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24 Apr 2006 : Column 951W—continued

Sunday Trading

Ben Chapman: To ask the Secretary of State for Education and Skills what assessment she has made of the possible effects on (a) parental involvement in children's education and (b) parent-child contact time of easing or removing Sunday trading restrictions. [64484]

Mr. Sutcliffe: The DTI issued a press and website notice in January asking for views and evidence on all aspects of Sunday trading.

Teacher Pensions

Mr. Philip Hammond: To ask the Secretary of State for Education and Skills what the employer contribution rates to the teachers' pension scheme are; what assumed rate of return underlies those contribution rates; and what the contribution rate would be if the assumed rate of return was in line with current redemption yield on index-linked gilts. [61398]

Bill Rammell: The employer contribution rate, as established at the 2001 valuation of the Teachers' Pension Scheme (TPS), is 13.5 per cent.

The assumed rate of return methodology for the TPS is known as SCAPE (Superannuation Contributions Adjusted for Past Experience). Instead of tracking the returns of invested pension funds, the method of crediting investment returns to the notional fund is now based on a rate of return which the Government Actuary advises as being appropriate for the valuation of a public service pension scheme. For the purpose of the 2001 valuation, the Government Actuary used a real rate of return of 3.5 per cent. per annum.

It is not possible to estimate an employer contribution based on different rate of return assumptions because of the disproportionate cost.

Trust Schools

Mr. Austin Mitchell: To ask the Secretary of State for Education and Skills what the powers of the sponsor will be in relation to trust schools; and what the equivalent powers are in relation to academies. [64686]

Jacqui Smith: A trust school will be a maintained foundation school that has acquired a charitable foundation or trust to help it improve standards for its children. Trusts must be incorporated charities with specified objects and characteristics. The role of trust partners, who may be voluntary or private sector
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organisations and can include local authorities, will be to set up the trust in accordance with the legal requirements and appoint trustees to carry out the trust's functions. The functions of the trust will be to appoint governors to the school and to hold assets on trust for the school. The school's governing body—which will include representatives of parents, staff, the local authority and the wider community as well as governors appointed by the trust—will retain day-to-day responsibility for the school. A trust school will not have sponsors as such, as there is no requirement for trust partners to contribute financially to the capital costs of the school as academy sponsors do.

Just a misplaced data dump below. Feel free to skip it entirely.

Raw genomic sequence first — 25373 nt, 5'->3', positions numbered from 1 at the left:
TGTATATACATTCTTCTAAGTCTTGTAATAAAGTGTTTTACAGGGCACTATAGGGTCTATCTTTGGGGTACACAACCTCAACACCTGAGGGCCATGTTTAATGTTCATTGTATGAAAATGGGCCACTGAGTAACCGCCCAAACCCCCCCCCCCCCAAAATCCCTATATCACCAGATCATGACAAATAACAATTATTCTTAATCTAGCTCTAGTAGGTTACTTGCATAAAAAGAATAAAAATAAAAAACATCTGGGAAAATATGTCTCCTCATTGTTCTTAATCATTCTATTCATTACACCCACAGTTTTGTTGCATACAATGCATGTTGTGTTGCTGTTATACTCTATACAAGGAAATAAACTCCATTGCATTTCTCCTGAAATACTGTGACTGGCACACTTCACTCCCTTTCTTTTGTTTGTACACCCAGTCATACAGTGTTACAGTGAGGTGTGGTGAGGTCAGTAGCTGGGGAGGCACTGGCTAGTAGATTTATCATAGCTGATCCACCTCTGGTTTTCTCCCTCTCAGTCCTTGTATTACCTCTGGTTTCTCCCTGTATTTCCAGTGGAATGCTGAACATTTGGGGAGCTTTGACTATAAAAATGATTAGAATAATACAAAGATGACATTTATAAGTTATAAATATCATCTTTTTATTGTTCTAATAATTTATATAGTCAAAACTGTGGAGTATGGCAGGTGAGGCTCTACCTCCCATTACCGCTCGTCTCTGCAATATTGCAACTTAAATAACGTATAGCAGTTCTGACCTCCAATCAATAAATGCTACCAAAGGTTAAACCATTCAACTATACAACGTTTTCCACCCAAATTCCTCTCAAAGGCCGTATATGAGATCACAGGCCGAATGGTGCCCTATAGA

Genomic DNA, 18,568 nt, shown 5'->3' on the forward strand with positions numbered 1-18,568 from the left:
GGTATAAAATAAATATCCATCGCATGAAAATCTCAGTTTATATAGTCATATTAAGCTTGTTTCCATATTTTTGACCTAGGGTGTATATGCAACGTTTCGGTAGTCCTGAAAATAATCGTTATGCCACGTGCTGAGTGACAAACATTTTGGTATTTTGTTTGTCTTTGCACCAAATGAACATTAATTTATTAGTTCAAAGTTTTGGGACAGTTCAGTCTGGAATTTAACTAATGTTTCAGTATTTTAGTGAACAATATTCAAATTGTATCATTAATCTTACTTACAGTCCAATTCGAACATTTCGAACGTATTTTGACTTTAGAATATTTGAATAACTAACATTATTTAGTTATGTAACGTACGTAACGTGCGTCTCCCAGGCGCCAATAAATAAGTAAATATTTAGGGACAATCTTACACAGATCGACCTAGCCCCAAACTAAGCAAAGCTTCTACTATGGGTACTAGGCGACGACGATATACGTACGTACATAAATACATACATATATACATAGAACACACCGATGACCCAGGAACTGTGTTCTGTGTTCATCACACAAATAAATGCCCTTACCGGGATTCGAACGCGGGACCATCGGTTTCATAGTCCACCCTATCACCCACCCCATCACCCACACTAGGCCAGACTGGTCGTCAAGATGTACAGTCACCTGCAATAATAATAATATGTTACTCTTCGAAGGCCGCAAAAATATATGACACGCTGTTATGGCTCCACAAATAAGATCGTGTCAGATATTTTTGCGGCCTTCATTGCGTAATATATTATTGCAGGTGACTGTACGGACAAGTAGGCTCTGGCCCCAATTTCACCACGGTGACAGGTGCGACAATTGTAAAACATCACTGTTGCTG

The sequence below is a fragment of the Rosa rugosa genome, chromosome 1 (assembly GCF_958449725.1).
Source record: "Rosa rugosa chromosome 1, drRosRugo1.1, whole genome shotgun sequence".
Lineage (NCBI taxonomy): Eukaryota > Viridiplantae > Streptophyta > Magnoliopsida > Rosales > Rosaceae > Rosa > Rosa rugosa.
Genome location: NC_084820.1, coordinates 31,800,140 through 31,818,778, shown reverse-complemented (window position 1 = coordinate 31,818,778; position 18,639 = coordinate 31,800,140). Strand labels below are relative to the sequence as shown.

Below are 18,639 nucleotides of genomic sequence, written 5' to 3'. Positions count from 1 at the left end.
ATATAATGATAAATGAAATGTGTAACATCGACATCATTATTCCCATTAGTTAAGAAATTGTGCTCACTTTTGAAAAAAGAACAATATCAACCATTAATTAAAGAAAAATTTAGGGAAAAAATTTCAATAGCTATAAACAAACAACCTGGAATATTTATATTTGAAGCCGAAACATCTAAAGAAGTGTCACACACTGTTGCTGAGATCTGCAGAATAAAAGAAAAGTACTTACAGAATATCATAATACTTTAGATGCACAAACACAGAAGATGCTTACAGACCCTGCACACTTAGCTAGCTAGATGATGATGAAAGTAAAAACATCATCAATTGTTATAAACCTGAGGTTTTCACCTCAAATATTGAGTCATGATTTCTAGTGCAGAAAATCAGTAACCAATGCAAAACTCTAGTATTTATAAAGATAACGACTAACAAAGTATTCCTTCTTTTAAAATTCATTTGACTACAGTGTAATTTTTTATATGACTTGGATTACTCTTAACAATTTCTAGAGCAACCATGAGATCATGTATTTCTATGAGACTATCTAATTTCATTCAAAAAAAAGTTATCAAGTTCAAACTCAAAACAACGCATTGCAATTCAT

An academy is a state funded independent school set up as a company with charitable status. The academy principal sponsor is a member of the academy trust (company), appoints a number of further persons to the academy trust and also appoints sponsor governors, one of whom can be the principal sponsor him/herself. The maximum number of members of the academy trust and sponsor governors that can be appointed by the principal sponsor is specified in the academy's articles of association, in accordance with the funding agreement between the Secretary of State and academy trust,. The Governing Body has responsibility for running the academy on behalf of the academy trust.

World Cup (Complimentary Tickets)

Mr. Hands: To ask the Secretary of State for Education and Skills how many complimentary tickets her Department has received for games taking place at the FIFA World Cup 2006 in Germany. [63913]

Maria Eagle: To date and according to our records, the Department for Education and Skills has not received any complimentary tickets for World Cup matches taking place in Germany this summer. Departmental Ministers do not intend to attend any of the FIFA World Cup matches in Germany this year in an official capacity.


Ambulance Services

Steve Webb: To ask the Secretary of State for Health what steps she is taking to ensure that when three-star ambulance trusts are merged with other ambulance trusts the standards of the merged trust are equal to those of the existing three-star trust. [62384]